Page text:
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Facebook targeted young LGBTQ people with ads and videos touting “sexual purity” and gay “cures” that could turn them straight.
The Telegraph reported on several conversion therapy ads appearing recently in the feeds of queer Facebook users in the UK. When they clicked on the “Why am I seeing this ad?” button on the ads, the members were told it was because Facebook saw they were interested in “gender issues.”
Facebook targeted one lesbian with a video called “Homosexuality Was My Identity,” aimed at promoting conversion therapy, because she had “liked” LGBTQ pages.
“I don’t know why Facebook has permitted this group to target LGBTQ people, who have intentionally sought out community and education amongst peers, for shaming and hatred masked as love,” the woman, Tessa Ann Schwarz, told the Telegraph. Schwarz flagged the video (below) and told Facebook it was “really upsetting.”
The video was produced by an online evangelical group calling itself Anchored North. Started by three twentysomethings with backgrounds in marketing, Anchored North bills itself as “using media and evangelism to reach the lost with the gospel in a way that has never been done before.”
“Just as a missionary goes abroad to reach the unreached, Anchored North is going to the mission field of the internet to reach the 1.6 billion online video viewers with the gospel and connect them with local churches.”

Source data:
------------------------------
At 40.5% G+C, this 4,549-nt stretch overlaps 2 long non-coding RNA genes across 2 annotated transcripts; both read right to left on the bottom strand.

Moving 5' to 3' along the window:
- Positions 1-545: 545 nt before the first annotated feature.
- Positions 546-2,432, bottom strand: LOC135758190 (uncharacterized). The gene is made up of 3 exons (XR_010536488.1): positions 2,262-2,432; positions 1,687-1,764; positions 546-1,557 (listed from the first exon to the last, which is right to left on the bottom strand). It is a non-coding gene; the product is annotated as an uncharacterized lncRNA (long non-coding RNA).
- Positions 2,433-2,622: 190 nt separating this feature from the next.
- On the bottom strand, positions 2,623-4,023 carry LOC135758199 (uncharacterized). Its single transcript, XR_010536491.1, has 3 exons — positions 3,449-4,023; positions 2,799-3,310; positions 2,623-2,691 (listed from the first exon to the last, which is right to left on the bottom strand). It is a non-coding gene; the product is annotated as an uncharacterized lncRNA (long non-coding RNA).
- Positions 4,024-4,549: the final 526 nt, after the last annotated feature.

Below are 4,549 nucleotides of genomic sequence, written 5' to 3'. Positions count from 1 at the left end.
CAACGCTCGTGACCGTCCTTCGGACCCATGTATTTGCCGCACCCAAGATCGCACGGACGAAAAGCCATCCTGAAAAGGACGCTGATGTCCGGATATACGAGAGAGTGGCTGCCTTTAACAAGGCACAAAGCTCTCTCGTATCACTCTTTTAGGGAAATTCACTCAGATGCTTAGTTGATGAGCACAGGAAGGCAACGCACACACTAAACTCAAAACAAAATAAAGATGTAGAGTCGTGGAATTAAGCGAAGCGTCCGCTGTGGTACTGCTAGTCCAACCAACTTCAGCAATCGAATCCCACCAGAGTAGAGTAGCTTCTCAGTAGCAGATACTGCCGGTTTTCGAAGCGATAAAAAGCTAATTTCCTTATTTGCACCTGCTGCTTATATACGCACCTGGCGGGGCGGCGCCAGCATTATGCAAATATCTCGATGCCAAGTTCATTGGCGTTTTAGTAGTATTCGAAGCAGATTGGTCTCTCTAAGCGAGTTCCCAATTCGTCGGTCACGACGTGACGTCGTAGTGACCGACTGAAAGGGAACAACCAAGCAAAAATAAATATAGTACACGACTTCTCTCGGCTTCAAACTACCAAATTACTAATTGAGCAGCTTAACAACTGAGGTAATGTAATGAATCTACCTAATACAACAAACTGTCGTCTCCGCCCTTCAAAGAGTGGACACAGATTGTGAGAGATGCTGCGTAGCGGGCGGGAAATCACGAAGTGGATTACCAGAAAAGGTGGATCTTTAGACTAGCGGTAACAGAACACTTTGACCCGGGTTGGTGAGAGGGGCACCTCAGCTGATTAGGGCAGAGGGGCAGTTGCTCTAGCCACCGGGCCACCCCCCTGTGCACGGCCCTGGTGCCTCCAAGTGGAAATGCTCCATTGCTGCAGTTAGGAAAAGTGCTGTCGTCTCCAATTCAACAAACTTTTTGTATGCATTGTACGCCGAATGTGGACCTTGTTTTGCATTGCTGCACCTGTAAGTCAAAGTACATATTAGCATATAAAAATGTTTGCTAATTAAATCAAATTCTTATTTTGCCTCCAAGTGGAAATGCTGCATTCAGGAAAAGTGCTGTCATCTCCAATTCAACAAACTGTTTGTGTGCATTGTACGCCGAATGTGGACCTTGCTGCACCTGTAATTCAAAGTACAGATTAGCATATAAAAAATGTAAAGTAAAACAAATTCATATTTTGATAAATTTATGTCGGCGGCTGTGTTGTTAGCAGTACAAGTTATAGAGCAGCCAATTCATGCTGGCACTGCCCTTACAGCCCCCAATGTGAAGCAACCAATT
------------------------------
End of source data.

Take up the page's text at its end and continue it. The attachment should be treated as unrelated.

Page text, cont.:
Another ad sent to a young gay man promoted the book Evangelical Man, Same-Sex Attraction, which touts celibacy as a means to achieve “sexual purity and sexual peace.”
“There was nothing overtly homophobic about the ad I saw itself,” admitted Alistair Ryder, “but it was written in a way to try to appeal to people who may be depressed or self loathing due to their sexuality.”
Of course, Facebook has come under major criticism for the way its algorithms deliver ads and other content, especially for promoting misleading, manipulative or outright fraudulent posts.
The company’s advertiser policy forbids ads “that discriminates against, harasses, provokes or disparages people,” but the social media giant still struggles to vet the massive volume of ads it receives. And advertisers have become savvy about framing their content to avoid being flagged. Often its left to users to let the site know when something is harassing or predatory. Critics say that’s not good enough.
“Targeted advertising is aggressive and manipulative, using personal and private information to exploit people’s innermost fears, desires and prejudices,” Griff Ferris of the UK civil rights group Big Brother Watch told the Telegraph. “Therefore it must be restricted to protect people’s rights.”
A Facebook representative says the specific gay cure ads referenced by the Telegraph are no longer on the site.